Most likely the answer is no, and that's a big problem according to Basex, a New York-based research firm that specializes in collaborative business environments.
In a report released this week, Basex says eighty percent of large companies worldwide are ill-prepared for business continuity in the event of a pandemic type event. "But people need to think about planning. The time to install IT infrastructure is not in the middle of a pandemic."
The report includes two case studies. One details work that IBM has done which Spira says is "about as prepared as a company could be." The other is about New York City, which Spira is highly critical of for its "thou shalt not tele-work" policy for its 350,000 employees.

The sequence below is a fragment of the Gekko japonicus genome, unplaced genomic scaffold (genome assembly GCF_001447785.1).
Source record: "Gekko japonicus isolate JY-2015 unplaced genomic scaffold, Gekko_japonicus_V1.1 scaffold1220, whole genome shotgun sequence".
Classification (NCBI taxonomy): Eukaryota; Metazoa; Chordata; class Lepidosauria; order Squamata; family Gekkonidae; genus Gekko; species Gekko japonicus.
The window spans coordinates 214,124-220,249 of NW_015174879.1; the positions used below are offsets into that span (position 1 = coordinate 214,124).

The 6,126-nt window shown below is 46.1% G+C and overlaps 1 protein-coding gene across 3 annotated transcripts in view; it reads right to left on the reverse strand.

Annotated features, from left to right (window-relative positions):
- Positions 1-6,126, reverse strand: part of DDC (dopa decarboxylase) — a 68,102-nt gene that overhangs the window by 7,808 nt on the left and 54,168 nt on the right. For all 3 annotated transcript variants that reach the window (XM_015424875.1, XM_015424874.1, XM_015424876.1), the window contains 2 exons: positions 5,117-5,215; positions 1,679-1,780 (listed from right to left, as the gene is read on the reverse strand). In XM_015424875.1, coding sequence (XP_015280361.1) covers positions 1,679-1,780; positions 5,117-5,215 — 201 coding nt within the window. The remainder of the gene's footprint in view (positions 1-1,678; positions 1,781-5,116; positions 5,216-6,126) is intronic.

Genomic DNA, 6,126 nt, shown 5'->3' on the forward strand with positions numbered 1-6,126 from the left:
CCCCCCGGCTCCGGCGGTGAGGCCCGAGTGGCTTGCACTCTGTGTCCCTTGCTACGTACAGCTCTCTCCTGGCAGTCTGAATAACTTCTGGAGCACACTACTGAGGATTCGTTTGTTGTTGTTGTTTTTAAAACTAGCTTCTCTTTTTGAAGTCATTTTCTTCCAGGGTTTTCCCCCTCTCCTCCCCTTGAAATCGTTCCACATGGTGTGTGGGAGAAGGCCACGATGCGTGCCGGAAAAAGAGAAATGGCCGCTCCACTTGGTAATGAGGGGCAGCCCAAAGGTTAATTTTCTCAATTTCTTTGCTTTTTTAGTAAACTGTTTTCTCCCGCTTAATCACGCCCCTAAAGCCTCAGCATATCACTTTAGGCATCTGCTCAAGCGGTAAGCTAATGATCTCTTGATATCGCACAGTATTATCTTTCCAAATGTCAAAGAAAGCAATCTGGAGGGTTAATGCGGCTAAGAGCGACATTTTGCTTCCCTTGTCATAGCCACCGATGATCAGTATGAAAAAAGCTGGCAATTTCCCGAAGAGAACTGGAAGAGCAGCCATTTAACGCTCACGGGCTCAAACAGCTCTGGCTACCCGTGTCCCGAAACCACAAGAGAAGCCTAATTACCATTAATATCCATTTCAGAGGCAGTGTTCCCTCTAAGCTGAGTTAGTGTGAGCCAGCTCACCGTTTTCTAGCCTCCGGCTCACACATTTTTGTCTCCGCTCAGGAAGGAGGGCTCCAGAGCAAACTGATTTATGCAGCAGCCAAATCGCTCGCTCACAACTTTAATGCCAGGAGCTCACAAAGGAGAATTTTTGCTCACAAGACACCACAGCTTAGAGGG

IBM has instituted what it calls a "collaborative business environment" which enables many of its 320,000 to work remotely as the need arises.
"Most people at IBM could work from home and the business would not suffer," said Mike Wing, vice president of strategic communications at IBM, in the report. "On any given day, more than 40 percent of the company's workforce does not report to an IBM facility."
Spira attributes the lack of preparedness at most companies to not taking the threat seriously enough. But, as the residents of New Orleans found out this year, and New Yorkers affected by this week's transit strike, bad things can strike unexpectedly.